When she was just 14, Laura Jean Reese Witherspoon landed her first film role, in the coming-of-age tale The Man in the Moon, through an ad in the local paper. “I didn’t know I was the lead until I got the script and my character was on every page,” she recalls. After some modest successes (Pleasantville alongside Tobey Maguire; Cruel Intentions, with her now husband, Ryan Phillippe), she became the critics’ new darling with her role as the rabidly overachieving Tracy Flick in 1999’s Election. Two years later, she rocketed into a box-office phenomenon in the megahit Legally Blonde.
The Mira Nair-directed costume drama Vanity Fair in 2004 was supposed to be Witherspoon’s dramatic breakthroughher leap from playing girlish heroines with more spunk than soul. But the movie was largely panned by critics and never took off with audiences. Then her next film, last fall’s lightweight romantic comedy Just Like Heaven, died upon arrival. But Witherspoon’s recent missteps have been more than redeemed with her role as country star June Carter in the Johnny Cash biopic, Walk the Line. Not only does Witherspoon sing in the film, she also brings to the part more intensity, steeliness and maturity than anyoneeven director James Mangoldexpected.
“I had this instinct there was another side of Reese, a womanly side as a mother and a wife, that we hadn’t seen on the screen,” explains Mangold. “But it still surprised me how much power she had in the vulnerable beats. The entire movie’s engine is built on John’s movement toward June, so she had to be the sun and the moon for him.”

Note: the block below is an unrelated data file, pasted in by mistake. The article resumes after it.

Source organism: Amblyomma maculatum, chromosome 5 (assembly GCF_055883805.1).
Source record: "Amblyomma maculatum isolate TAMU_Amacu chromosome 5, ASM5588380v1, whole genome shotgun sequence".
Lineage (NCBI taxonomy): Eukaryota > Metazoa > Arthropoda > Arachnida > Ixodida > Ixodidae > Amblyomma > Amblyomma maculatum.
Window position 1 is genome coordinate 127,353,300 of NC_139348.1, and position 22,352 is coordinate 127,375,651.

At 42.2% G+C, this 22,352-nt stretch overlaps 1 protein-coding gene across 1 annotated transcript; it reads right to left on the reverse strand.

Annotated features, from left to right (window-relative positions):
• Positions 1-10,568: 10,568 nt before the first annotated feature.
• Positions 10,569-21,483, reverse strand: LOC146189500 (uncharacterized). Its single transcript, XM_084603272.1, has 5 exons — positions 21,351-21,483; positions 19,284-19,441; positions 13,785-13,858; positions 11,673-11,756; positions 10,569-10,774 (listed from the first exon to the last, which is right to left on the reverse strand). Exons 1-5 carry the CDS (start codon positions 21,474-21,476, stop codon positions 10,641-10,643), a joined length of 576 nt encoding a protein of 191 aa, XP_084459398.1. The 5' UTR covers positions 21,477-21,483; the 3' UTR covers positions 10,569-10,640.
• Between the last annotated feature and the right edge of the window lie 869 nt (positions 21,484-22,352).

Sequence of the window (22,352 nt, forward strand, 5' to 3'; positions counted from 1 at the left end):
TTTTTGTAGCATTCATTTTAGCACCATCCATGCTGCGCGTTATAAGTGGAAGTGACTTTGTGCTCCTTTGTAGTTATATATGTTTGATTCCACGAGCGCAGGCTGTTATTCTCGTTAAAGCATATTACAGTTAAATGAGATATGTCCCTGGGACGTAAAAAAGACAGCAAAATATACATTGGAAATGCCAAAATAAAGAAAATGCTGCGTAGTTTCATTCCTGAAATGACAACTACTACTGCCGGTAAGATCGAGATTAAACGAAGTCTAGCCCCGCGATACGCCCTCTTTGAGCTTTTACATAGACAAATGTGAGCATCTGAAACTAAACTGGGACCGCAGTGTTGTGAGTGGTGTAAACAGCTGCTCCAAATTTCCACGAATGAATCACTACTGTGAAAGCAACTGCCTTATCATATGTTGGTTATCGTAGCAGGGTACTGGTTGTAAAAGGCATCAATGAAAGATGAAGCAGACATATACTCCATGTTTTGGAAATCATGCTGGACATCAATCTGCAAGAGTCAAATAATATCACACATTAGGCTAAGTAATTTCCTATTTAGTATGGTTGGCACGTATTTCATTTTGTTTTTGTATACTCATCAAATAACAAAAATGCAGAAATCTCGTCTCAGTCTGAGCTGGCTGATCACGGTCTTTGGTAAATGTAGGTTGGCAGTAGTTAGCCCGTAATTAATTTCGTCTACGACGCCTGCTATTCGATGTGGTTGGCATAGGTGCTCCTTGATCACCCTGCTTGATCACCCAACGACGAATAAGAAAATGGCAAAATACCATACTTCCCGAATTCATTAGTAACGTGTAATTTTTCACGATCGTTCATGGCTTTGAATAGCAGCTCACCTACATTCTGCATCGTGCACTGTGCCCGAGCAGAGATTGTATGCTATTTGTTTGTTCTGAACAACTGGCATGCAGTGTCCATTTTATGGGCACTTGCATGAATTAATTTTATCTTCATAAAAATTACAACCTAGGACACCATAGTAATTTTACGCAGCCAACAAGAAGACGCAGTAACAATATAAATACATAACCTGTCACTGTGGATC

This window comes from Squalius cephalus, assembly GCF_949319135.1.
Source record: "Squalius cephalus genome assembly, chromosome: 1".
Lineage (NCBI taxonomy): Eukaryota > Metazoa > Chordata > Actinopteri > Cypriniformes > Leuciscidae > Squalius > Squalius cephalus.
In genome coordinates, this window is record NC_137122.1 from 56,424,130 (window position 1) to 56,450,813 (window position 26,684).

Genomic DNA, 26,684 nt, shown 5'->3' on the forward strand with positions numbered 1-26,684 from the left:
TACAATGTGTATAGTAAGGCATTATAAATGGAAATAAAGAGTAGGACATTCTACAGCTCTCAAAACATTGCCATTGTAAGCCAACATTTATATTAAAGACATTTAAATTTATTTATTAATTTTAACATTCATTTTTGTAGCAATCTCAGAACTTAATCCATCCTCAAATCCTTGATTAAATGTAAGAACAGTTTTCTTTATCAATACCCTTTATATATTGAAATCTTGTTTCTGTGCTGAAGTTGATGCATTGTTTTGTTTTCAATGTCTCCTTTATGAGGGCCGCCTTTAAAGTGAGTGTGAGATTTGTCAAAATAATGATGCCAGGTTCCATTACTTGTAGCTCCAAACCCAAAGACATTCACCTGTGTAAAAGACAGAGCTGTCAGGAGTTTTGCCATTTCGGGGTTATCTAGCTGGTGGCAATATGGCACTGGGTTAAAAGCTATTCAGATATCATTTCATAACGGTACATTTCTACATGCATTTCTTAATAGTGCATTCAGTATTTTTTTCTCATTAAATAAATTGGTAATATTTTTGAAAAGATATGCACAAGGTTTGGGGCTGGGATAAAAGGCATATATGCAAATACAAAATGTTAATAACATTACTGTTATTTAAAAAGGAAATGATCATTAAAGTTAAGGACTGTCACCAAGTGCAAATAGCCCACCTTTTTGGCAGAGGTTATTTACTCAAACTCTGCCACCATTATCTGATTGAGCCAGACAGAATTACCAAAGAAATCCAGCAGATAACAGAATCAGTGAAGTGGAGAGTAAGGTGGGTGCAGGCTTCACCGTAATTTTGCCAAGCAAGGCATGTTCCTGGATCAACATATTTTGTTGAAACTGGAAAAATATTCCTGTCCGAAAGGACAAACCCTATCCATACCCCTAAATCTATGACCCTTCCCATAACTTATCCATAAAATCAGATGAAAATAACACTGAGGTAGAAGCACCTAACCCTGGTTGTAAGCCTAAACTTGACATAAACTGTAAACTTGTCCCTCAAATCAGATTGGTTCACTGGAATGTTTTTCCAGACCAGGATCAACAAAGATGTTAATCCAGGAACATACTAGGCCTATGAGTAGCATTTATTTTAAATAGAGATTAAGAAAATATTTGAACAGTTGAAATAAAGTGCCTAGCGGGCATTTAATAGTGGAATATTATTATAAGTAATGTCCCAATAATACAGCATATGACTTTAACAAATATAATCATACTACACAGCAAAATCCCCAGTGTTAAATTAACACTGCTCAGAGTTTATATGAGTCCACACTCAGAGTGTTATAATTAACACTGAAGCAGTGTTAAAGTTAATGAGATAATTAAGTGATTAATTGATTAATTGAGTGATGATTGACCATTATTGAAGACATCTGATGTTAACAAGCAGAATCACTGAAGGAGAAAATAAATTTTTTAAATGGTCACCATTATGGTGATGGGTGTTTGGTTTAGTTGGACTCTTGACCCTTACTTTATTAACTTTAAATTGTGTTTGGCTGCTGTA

Her performance as the passionate and independent woman whose love eventually helps the troubled Cash find salvation received a Golden Globe nomination and is the type that Academy members live to reward. Witherspoon spent months studying Carter’s memoirs and taking autoharp lessons. Still, for all the industry accolades and talk of an Oscar nod, Witherspoon maintains a remarkably detached attitude toward the film’s reception.
“I really remove myself. It doesn’t feel very personal,” she says.
Whereas many other actors say they can’t bear to endure their own performances, Witherspoon had no problem watching herself sing solo on the big screen at the Toronto premiere. And not because she thinks she’s a fantastic vocalist.
“At that point, there’s nothing I can do to change the film,” she explains, sipping an iced tea, like any good Southern girl. “You only have control over it while you’re making it and once it’s out I pretty much relinquish any sort of torment I have about it,” she says. “And I don’t read reviews.”
It’s hard to believe that someone so driven and so famously type A (as she named her production company) is not voraciously reading what the newspapers have to say about her work, but Witherspoon is firm on the topic.